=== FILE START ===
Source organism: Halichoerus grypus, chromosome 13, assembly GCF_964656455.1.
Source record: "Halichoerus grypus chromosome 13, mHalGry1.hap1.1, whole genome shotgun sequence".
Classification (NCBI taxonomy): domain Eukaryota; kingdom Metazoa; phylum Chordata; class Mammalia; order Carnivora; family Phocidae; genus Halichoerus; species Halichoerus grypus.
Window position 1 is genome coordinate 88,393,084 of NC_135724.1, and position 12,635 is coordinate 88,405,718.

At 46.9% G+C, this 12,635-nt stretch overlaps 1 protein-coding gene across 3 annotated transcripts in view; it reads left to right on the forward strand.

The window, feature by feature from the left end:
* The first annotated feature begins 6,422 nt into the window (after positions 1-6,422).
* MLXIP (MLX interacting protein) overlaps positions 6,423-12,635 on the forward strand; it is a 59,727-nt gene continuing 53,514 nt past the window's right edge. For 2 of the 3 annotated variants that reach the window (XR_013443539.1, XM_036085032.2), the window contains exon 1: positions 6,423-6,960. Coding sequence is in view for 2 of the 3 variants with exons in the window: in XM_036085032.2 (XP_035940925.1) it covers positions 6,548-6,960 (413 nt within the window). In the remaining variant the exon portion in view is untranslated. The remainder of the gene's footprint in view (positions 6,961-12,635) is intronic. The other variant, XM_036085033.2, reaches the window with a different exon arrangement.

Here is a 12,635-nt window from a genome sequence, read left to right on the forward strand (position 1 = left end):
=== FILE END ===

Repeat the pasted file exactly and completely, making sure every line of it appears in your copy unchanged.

Source organism: Halichoerus grypus, chromosome 13, assembly GCF_964656455.1.
Source record: "Halichoerus grypus chromosome 13, mHalGry1.hap1.1, whole genome shotgun sequence".
Classification (NCBI taxonomy): domain Eukaryota; kingdom Metazoa; phylum Chordata; class Mammalia; order Carnivora; family Phocidae; genus Halichoerus; species Halichoerus grypus.
Window position 1 is genome coordinate 88,393,084 of NC_135724.1, and position 12,635 is coordinate 88,405,718.

At 46.9% G+C, this 12,635-nt stretch overlaps 1 protein-coding gene across 3 annotated transcripts in view; it reads left to right on the forward strand.

The window, feature by feature from the left end:
* The first annotated feature begins 6,422 nt into the window (after positions 1-6,422).
* MLXIP (MLX interacting protein) overlaps positions 6,423-12,635 on the forward strand; it is a 59,727-nt gene continuing 53,514 nt past the window's right edge. For 2 of the 3 annotated variants that reach the window (XR_013443539.1, XM_036085032.2), the window contains exon 1: positions 6,423-6,960. Coding sequence is in view for 2 of the 3 variants with exons in the window: in XM_036085032.2 (XP_035940925.1) it covers positions 6,548-6,960 (413 nt within the window). In the remaining variant the exon portion in view is untranslated. The remainder of the gene's footprint in view (positions 6,961-12,635) is intronic. The other variant, XM_036085033.2, reaches the window with a different exon arrangement.

Here is a 12,635-nt window from a genome sequence, read left to right on the forward strand (position 1 = left end):